Anthem Health Insurance is once again reporting a data breach, this time 18,500 members had their records emailed to the private email address of a staffer at a third-party vendor.
The first indication that there was a problem came in April when Anthem’s insurance coordination firm LaunchPoint Ventures realized one of its employees was likely involved in identity theft activities, Anthem said in a release. On May 28 LaunchPoint discovered the worker had misused another company’s data as well as having emailed a file containing the Anthem membership records to his personal account on July 8, 2016.
LaunchPoint investigated the incident and on June 12 reported the email did contain Protected Health Information and two days later reported the case to Anthem.
“The personal information on the file primarily included Medicare ID numbers (HICN) which includes a Social Security number, Health Plan ID numbers (HCID), Medicare contract numbers, and dates of enrollment. A very limited number of last names and dates of birth were also included,” Anthem reported.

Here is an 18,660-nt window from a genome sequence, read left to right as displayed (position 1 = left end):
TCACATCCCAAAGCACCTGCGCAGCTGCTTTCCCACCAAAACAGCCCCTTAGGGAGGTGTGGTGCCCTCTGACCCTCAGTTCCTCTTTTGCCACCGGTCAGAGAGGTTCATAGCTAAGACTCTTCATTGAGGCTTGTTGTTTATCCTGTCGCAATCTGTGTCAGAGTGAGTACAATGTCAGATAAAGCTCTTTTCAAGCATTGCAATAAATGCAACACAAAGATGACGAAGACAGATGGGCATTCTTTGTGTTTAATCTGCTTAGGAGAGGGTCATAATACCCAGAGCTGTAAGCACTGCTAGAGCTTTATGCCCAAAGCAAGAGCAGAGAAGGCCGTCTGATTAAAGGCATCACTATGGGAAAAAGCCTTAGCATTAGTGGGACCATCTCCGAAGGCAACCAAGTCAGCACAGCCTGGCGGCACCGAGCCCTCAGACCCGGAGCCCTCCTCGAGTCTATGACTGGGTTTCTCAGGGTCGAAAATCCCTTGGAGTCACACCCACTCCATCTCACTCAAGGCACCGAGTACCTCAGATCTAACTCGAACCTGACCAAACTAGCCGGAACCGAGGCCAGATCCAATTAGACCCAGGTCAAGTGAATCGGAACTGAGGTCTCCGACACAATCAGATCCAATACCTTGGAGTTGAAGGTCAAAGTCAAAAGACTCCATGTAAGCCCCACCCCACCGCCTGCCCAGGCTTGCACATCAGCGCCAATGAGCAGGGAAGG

The members involved are now being contacted.
The LaunchPoint employee has since been fired and arrested, but on charges unrelated to this case, Anthem said.
Security issues involving third-party vendors have been a primary reason for data breaches and is an area companies of all sizes must examine, Gaurav Banga, founder and CEO of Balbix, told SC Media.
“Businesses need to better assess risk of data exfiltration and malicious intent across the enterprise, including third party contractors. Specifically finding the data stores within the enterprise that have a high business impact and are at an increased likelihood from being attacked by infected devices or malicious users, can help predict and prevent such attacks, before they happen. Continuous risk assessment and monitoring of the enterprise attack surface can reveal such risks proactively,” he said.
In 2015 Anthem was involved in a massive hacking incident that saw 80 million customer records compromised. It recently agreed to pay $115 million to settle a class action suit centered on that incident.